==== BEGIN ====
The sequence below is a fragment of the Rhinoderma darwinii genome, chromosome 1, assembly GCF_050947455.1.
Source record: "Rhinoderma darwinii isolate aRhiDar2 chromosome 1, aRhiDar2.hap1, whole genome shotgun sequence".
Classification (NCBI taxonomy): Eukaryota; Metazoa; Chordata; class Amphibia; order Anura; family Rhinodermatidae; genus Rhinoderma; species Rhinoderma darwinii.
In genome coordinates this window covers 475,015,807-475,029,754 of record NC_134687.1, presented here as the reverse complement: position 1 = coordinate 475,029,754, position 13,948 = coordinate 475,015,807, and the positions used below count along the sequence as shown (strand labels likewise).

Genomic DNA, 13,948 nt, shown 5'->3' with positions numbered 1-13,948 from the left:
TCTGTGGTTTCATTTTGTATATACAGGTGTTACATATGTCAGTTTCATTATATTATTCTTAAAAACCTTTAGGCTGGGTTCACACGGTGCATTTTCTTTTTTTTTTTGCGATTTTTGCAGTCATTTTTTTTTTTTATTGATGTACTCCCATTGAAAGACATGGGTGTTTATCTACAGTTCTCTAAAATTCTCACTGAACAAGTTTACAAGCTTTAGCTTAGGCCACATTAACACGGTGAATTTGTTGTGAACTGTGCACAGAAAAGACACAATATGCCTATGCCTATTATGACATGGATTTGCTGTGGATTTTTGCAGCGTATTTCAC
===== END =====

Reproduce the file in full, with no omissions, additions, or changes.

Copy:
The sequence below is a fragment of the Rhinoderma darwinii genome, chromosome 1, assembly GCF_050947455.1.
Source record: "Rhinoderma darwinii isolate aRhiDar2 chromosome 1, aRhiDar2.hap1, whole genome shotgun sequence".
Classification (NCBI taxonomy): Eukaryota; Metazoa; Chordata; class Amphibia; order Anura; family Rhinodermatidae; genus Rhinoderma; species Rhinoderma darwinii.
In genome coordinates this window covers 475,015,807-475,029,754 of record NC_134687.1, presented here as the reverse complement: position 1 = coordinate 475,029,754, position 13,948 = coordinate 475,015,807, and the positions used below count along the sequence as shown (strand labels likewise).

Genomic DNA, 13,948 nt, shown 5'->3' with positions numbered 1-13,948 from the left:
TCTGTGGTTTCATTTTGTATATACAGGTGTTACATATGTCAGTTTCATTATATTATTCTTAAAAACCTTTAGGCTGGGTTCACACGGTGCATTTTCTTTTTTTTTTTGCGATTTTTGCAGTCATTTTTTTTTTTTATTGATGTACTCCCATTGAAAGACATGGGTGTTTATCTACAGTTCTCTAAAATTCTCACTGAACAAGTTTACAAGCTTTAGCTTAGGCCACATTAACACGGTGAATTTGTTGTGAACTGTGCACAGAAAAGACACAATATGCCTATGCCTATTATGACATGGATTTGCTGTGGATTTTTGCAGCGTATTTCAC